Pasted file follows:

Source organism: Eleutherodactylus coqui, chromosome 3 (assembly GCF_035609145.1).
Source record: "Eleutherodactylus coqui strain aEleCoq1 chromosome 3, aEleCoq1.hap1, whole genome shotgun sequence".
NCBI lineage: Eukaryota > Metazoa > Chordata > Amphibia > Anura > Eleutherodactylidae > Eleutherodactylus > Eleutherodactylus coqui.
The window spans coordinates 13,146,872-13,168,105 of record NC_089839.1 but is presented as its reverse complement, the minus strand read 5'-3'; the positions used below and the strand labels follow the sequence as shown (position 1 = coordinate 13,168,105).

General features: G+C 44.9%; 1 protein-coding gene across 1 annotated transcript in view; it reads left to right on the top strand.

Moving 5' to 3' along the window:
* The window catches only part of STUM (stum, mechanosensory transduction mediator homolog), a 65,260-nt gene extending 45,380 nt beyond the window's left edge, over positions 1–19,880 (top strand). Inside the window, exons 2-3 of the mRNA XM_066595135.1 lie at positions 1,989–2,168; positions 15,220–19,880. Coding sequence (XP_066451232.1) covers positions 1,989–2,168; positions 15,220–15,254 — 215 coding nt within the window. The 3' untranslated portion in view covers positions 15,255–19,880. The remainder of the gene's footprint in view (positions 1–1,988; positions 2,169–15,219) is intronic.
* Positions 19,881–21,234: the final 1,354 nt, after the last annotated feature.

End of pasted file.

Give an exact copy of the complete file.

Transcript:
Source organism: Eleutherodactylus coqui, chromosome 3 (assembly GCF_035609145.1).
Source record: "Eleutherodactylus coqui strain aEleCoq1 chromosome 3, aEleCoq1.hap1, whole genome shotgun sequence".
NCBI lineage: Eukaryota > Metazoa > Chordata > Amphibia > Anura > Eleutherodactylidae > Eleutherodactylus > Eleutherodactylus coqui.
The window spans coordinates 13,146,872-13,168,105 of record NC_089839.1 but is presented as its reverse complement, the minus strand read 5'-3'; the positions used below and the strand labels follow the sequence as shown (position 1 = coordinate 13,168,105).

General features: G+C 44.9%; 1 protein-coding gene across 1 annotated transcript in view; it reads left to right on the top strand.

Moving 5' to 3' along the window:
* The window catches only part of STUM (stum, mechanosensory transduction mediator homolog), a 65,260-nt gene extending 45,380 nt beyond the window's left edge, over positions 1–19,880 (top strand). Inside the window, exons 2-3 of the mRNA XM_066595135.1 lie at positions 1,989–2,168; positions 15,220–19,880. Coding sequence (XP_066451232.1) covers positions 1,989–2,168; positions 15,220–15,254 — 215 coding nt within the window. The 3' untranslated portion in view covers positions 15,255–19,880. The remainder of the gene's footprint in view (positions 1–1,988; positions 2,169–15,219) is intronic.
* Positions 19,881–21,234: the final 1,354 nt, after the last annotated feature.